90

      • #
        AndyG55

        Current NSW grid wind ZERO%

        Coal 94%

        Current Victoria Wind ZERO%

        Solar 3%….. pretty pathetic, hey !

        Brown Coal 93%

        Thank goodness for COAL !

        80

      • #
        TedM

        “Like motorised transport replacing the horse, it will not happen overnight, but it is happening.”

        One difference is that motorised transport actually worked.

        90

        • #
          TedM

          Even when there was no wind and lots of clouds. Just like fossil fueled power stations.

          60

        • #
          Dennis

          Like late 1800s electric vehicle sales were quite good until Henry released his Model T Ford with internal combustion engine that could travel out of town and return, and could be refuelled quickly and conveniently from spare cans of fuel carried on board to areas where “gas” was unavailable at the time.

          EV sales never recovered, but there were niche markets for milk delivery, forklift trucks and golf buggies.

          Like wind turbines and solar panels best suited for caravans and boats, small scale applications.

          90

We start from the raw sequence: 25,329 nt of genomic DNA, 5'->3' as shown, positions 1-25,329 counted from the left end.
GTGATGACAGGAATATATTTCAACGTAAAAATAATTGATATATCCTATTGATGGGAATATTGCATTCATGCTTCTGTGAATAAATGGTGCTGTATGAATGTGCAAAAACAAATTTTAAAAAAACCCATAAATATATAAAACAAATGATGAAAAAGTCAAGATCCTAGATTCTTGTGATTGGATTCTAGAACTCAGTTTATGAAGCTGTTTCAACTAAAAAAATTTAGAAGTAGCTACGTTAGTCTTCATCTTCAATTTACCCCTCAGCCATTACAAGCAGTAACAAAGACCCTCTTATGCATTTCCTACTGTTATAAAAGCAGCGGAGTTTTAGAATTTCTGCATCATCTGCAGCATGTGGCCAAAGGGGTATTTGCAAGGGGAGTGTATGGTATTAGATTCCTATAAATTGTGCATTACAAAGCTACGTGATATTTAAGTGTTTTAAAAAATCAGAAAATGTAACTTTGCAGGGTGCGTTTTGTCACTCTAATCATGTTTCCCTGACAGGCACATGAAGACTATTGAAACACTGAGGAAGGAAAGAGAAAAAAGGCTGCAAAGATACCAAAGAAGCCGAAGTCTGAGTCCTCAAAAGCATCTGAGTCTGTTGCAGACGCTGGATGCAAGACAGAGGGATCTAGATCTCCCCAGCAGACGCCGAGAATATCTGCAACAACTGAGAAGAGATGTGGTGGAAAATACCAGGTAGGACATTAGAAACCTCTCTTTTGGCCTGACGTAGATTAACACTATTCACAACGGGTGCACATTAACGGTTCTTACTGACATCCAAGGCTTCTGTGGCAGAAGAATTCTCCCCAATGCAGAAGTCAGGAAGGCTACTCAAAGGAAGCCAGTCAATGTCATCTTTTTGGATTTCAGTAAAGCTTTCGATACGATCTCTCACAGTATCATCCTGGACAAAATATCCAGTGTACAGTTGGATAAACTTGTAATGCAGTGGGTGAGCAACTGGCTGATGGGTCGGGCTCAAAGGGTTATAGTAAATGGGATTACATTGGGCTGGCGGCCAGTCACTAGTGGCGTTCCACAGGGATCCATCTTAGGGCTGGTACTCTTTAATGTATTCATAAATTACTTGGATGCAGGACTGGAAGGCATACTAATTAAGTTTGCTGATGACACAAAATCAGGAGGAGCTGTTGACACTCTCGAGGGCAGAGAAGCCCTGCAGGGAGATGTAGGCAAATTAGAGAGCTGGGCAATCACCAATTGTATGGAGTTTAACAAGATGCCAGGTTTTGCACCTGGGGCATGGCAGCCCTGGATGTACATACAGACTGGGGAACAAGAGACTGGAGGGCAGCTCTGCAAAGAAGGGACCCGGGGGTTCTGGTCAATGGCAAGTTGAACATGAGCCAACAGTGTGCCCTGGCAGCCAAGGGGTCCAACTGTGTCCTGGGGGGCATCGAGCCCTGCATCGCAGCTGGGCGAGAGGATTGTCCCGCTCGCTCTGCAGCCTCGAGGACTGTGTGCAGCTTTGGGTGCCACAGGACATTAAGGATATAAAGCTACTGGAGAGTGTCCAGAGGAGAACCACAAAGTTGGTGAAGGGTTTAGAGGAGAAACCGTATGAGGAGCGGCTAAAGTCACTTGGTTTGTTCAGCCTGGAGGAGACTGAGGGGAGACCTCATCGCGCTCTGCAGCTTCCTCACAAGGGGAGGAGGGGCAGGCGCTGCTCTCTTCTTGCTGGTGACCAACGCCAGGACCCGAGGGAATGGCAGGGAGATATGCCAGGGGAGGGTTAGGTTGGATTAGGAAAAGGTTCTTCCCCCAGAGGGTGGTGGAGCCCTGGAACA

• #
            RickWill

            A small electric motor actually made internal combustion cars acceptable in polite company by overcoming the need to hand crank.

            Henry persisted with hand crank into the 1920s. But it was not a task for most women of the era.

            Apparently a Ford built tank was the first Ford vehicle to have a starter motor in the standard build – that was 1917.

            40

      • #
        TedM

        I followed the link Peter, the graph supports Tony from OZ. The increase in capacity in China dwarfs anyone else. India’s not doing a bad job either.

        90

        • #
          Peter Fitzroy

          Yes – and I mentioned that upthread.
          China is not world though.
          Worldwide, solar, wind are taking over

          17

          • #
            TedM

            No solar and wind are not taking over. Look at the graph on the link that you provided.

            40

          • #
            AndyG55

            “Worldwide, solar, wind are taking over”

            LOL.. so funny and so totally delusional.

            NSW, current grid supply wind just starting to blow, managing a measly 3% of supply, after all the cost..

            Victoria, wind is still at ZERO%, and reading negative 4MW

            It isn’t overtaking anything !!

            Globally, “installed” wind and solar are growing at about the same rate as installed coal, so actual coal fired electricity is increasing faster than wind and solar supply

            And of course, all that new coal will still be there in 40-50 years time, well after the wind and solar has been left to rust and pollute with their decay.

            40

      • #
        AndyG55

        Not only that , but the Carbon Briefs map has got all NSW/Vic coal fired power marked as “closing” in 2019.

        Not unlike Peter to choose a link which is obviously based on wilful ignorance.